Syphilis Outbreak reaches metropolitan Adelaide
As of 14 November 2018, SA Health has alerted medical practitioners that a syphilis outbreak has been extended to the Adelaide region. The outbreak of infectious syphilis was originally reported in November 2016, affecting rural and remote Aboriginal communities in the Far North and Eyre and Western regions of South Australia.
Since the outbreak in November 2016, 49 people have been diagnosed with syphilis in the Far North and Eyre and Western region. In metropolitan Adelaide, there have been 15 notifications of syphilis. SA Health reports that these notifications mark a “small but sustained increase in the past six months”.
Syphilis is a sexually transmitted infection (STI). It is caused by a bacterial infection and can cause serious health problems if left untreated. Syphilis is usually passed on during anal, oral or vaginal sex. It is transmitted through skin-to-skin contact with an infected area. There are four stages of syphilis infection: primary, secondary, latent and tertiary. Each of these stages present different symptoms.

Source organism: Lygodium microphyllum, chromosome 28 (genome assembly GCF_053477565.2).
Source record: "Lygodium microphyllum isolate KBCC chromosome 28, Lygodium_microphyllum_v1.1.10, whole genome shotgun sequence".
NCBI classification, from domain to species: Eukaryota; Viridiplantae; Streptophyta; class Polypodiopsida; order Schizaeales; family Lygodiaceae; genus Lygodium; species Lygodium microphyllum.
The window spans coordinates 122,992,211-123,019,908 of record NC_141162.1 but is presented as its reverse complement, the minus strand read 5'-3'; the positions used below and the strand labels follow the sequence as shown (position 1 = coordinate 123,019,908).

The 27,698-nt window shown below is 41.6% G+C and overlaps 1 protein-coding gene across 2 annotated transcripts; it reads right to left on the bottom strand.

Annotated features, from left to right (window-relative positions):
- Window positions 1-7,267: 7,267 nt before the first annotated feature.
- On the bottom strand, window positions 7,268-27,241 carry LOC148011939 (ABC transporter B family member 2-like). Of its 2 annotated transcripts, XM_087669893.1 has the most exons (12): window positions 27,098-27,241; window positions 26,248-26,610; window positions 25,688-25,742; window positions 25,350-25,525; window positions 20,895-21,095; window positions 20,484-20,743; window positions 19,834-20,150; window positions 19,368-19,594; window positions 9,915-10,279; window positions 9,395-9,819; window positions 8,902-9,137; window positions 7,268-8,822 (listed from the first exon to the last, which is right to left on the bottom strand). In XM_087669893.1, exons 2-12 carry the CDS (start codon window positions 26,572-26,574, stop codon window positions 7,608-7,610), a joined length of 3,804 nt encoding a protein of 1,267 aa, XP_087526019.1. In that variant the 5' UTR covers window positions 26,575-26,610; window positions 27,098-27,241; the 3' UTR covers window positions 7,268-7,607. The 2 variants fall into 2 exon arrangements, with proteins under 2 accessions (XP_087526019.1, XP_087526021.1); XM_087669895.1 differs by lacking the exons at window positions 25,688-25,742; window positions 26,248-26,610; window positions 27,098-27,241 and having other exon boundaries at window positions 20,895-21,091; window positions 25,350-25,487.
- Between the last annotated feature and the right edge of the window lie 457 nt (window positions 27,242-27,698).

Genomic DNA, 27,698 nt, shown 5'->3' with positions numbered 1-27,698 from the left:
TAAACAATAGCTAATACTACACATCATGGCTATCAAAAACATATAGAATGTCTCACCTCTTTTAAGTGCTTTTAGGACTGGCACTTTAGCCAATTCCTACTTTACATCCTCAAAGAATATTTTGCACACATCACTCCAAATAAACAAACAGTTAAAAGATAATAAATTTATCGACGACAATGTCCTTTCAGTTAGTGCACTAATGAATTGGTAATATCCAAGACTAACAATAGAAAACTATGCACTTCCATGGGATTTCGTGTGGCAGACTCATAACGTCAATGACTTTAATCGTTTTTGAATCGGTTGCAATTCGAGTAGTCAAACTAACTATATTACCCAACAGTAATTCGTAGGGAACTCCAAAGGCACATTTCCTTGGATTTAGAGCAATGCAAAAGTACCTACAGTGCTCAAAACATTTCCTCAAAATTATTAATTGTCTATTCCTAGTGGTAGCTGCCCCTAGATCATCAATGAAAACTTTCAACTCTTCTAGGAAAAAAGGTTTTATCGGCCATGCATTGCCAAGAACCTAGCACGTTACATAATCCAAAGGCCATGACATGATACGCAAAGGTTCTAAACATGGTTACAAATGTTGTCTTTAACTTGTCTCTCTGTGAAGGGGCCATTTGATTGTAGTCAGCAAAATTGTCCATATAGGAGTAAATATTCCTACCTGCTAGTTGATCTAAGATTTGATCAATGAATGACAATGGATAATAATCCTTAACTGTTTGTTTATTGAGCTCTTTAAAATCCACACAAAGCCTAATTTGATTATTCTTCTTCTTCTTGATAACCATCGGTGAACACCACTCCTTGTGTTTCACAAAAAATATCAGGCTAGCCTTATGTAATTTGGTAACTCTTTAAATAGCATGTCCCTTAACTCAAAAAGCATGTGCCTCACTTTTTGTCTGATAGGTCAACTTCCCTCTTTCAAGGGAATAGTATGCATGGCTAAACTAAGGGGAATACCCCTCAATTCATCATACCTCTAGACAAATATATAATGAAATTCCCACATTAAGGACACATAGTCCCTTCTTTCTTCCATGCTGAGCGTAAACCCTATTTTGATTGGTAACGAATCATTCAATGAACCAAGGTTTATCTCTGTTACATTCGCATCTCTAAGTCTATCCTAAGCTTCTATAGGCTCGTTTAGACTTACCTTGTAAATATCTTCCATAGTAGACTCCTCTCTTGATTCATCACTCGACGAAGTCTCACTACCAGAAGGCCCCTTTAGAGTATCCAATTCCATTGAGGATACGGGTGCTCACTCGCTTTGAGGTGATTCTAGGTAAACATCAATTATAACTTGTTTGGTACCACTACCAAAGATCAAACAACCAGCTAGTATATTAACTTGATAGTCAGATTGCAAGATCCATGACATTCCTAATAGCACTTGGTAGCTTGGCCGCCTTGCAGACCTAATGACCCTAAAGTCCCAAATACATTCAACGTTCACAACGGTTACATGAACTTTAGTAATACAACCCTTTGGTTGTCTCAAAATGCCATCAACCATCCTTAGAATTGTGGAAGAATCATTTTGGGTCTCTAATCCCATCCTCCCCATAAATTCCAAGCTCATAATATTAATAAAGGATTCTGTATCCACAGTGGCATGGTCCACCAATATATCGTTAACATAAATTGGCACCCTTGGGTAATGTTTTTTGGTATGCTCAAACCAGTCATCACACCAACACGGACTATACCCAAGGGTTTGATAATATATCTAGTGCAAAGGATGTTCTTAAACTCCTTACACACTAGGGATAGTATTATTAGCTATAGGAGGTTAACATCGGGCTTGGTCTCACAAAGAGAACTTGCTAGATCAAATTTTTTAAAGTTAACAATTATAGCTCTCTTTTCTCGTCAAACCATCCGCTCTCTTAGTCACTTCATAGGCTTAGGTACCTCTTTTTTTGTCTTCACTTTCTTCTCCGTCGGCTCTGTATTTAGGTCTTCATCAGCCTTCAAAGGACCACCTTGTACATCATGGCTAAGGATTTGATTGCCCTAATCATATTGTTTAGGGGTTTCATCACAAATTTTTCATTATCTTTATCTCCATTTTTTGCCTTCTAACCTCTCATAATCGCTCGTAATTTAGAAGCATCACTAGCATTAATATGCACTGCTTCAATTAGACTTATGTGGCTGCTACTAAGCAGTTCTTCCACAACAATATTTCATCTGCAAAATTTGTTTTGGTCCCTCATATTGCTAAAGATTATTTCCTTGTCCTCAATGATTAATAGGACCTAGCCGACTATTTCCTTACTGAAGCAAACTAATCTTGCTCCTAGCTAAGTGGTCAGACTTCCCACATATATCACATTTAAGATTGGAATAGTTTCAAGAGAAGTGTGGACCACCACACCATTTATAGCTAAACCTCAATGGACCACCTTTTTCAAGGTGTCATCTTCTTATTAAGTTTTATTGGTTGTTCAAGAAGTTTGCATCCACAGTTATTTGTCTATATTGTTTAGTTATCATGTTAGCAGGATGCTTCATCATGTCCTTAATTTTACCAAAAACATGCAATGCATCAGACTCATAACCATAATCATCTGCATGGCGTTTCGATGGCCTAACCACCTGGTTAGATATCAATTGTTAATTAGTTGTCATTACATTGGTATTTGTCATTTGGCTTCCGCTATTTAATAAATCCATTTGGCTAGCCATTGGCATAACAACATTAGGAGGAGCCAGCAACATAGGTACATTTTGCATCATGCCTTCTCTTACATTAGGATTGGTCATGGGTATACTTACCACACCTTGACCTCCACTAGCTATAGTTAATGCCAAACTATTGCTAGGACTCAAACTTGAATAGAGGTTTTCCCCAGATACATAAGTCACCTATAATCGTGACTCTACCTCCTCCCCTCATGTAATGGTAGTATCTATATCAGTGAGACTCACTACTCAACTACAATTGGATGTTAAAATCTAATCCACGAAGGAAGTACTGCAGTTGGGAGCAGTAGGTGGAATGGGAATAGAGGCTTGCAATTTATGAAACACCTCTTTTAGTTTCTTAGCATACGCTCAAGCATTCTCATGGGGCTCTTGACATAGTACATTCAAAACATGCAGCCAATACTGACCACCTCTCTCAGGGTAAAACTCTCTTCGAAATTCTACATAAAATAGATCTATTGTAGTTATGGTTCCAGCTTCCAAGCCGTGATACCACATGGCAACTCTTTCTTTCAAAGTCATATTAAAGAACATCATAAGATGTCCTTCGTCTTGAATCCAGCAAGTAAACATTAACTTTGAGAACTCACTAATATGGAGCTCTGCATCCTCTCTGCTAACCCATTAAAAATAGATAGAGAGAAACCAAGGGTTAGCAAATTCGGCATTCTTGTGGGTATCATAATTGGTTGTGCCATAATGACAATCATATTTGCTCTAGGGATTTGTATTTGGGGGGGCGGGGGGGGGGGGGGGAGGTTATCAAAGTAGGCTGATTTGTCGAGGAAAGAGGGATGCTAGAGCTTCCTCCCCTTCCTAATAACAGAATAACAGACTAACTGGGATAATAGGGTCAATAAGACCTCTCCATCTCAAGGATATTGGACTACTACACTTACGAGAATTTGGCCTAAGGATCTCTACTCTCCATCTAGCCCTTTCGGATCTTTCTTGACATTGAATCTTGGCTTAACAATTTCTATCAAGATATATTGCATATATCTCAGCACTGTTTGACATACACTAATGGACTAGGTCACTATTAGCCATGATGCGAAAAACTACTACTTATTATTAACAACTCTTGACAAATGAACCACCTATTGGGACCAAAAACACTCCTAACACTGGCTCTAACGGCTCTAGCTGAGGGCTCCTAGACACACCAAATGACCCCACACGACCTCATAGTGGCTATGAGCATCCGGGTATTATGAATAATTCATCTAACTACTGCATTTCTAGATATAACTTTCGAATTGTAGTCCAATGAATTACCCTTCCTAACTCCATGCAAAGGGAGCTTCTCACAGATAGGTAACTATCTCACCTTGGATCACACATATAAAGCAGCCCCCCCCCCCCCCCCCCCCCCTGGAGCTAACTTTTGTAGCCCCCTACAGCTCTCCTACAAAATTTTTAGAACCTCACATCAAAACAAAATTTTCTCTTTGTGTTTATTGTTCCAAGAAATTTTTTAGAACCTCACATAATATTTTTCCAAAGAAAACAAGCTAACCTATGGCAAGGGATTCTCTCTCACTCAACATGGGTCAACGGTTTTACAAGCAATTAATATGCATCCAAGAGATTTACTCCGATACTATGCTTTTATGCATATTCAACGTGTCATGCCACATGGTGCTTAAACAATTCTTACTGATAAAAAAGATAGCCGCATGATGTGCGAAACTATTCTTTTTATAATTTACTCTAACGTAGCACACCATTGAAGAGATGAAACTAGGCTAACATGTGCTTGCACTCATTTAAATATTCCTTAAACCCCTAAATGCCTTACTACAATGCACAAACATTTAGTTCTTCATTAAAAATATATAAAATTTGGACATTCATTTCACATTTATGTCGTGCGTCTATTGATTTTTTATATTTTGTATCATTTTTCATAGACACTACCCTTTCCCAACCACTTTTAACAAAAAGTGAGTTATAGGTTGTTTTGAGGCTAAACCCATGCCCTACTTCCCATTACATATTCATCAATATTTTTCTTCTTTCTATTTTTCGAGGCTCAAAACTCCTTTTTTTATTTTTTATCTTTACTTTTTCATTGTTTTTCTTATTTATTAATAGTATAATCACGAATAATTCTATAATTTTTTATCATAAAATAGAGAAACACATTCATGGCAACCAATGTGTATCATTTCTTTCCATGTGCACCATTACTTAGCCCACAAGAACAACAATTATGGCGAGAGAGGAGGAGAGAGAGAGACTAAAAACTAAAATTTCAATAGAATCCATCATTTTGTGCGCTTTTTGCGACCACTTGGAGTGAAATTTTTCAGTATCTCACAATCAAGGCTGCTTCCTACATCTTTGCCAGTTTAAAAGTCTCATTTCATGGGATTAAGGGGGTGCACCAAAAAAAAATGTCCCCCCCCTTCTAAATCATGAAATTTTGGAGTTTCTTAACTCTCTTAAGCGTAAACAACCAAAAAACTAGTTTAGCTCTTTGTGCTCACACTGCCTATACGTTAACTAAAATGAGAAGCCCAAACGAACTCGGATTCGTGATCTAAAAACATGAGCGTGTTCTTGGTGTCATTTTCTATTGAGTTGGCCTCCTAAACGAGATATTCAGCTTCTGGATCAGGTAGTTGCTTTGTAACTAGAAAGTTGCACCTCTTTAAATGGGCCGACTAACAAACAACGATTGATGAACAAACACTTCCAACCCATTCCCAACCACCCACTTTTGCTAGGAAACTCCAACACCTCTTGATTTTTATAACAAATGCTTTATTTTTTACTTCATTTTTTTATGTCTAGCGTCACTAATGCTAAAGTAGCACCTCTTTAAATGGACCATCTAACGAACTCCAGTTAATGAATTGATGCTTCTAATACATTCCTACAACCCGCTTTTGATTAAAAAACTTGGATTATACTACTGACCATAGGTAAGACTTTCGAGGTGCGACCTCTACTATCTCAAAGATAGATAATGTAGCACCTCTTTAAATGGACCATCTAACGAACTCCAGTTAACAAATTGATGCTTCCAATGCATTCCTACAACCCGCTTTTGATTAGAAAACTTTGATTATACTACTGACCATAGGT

Despite the serious health problems associated with syphilis it can be easy to cure if treated early. Therefore it is essential that medical practitioners understand the importance of testing and treatment of syphilis as well as the partner/s of those with infectious syphilis.
For medical practitioners SHINE SA has recently recorded a free Clinical Education Forum with Dr Carole Khaw a Consultant Sexual Health Physician at Adelaide Sexual Health Centre. This can be accessed here: www.shinesa.org.au/events/education-forums/
For more general information on syphilis, SHINE SA has released the following Fact Sheet. This can be accessed here: www.shinesa.org.au/health-information/sexually-transmitted-infections/what-is-syphilis/